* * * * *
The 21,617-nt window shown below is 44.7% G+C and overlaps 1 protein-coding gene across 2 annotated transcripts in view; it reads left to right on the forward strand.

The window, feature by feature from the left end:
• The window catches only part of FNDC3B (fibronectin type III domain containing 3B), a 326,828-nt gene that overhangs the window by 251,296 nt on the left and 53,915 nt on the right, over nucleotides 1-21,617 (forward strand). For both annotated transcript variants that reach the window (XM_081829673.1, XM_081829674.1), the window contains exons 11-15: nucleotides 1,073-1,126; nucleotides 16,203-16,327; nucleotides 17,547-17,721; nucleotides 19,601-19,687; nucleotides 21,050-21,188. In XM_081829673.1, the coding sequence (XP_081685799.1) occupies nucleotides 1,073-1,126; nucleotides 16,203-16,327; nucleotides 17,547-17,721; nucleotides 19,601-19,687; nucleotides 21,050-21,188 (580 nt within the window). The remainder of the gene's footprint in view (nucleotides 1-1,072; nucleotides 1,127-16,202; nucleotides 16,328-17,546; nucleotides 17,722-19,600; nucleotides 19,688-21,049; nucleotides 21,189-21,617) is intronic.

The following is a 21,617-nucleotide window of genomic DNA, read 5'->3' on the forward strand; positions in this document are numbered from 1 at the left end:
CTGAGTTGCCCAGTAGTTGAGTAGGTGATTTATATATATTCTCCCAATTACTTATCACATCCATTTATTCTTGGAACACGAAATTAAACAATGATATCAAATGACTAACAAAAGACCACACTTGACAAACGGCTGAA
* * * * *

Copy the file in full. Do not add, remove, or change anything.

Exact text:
The 21,617-nt window shown below is 44.7% G+C and overlaps 1 protein-coding gene across 2 annotated transcripts in view; it reads left to right on the forward strand.

The window, feature by feature from the left end:
• The window catches only part of FNDC3B (fibronectin type III domain containing 3B), a 326,828-nt gene that overhangs the window by 251,296 nt on the left and 53,915 nt on the right, over nucleotides 1-21,617 (forward strand). For both annotated transcript variants that reach the window (XM_081829673.1, XM_081829674.1), the window contains exons 11-15: nucleotides 1,073-1,126; nucleotides 16,203-16,327; nucleotides 17,547-17,721; nucleotides 19,601-19,687; nucleotides 21,050-21,188. In XM_081829673.1, the coding sequence (XP_081685799.1) occupies nucleotides 1,073-1,126; nucleotides 16,203-16,327; nucleotides 17,547-17,721; nucleotides 19,601-19,687; nucleotides 21,050-21,188 (580 nt within the window). The remainder of the gene's footprint in view (nucleotides 1-1,072; nucleotides 1,127-16,202; nucleotides 16,328-17,546; nucleotides 17,722-19,600; nucleotides 19,688-21,049; nucleotides 21,189-21,617) is intronic.

The following is a 21,617-nucleotide window of genomic DNA, read 5'->3' on the forward strand; positions in this document are numbered from 1 at the left end:
CTGAGTTGCCCAGTAGTTGAGTAGGTGATTTATATATATTCTCCCAATTACTTATCACATCCATTTATTCTTGGAACACGAAATTAAACAATGATATCAAATGACTAACAAAAGACCACACTTGACAAACGGCTGAA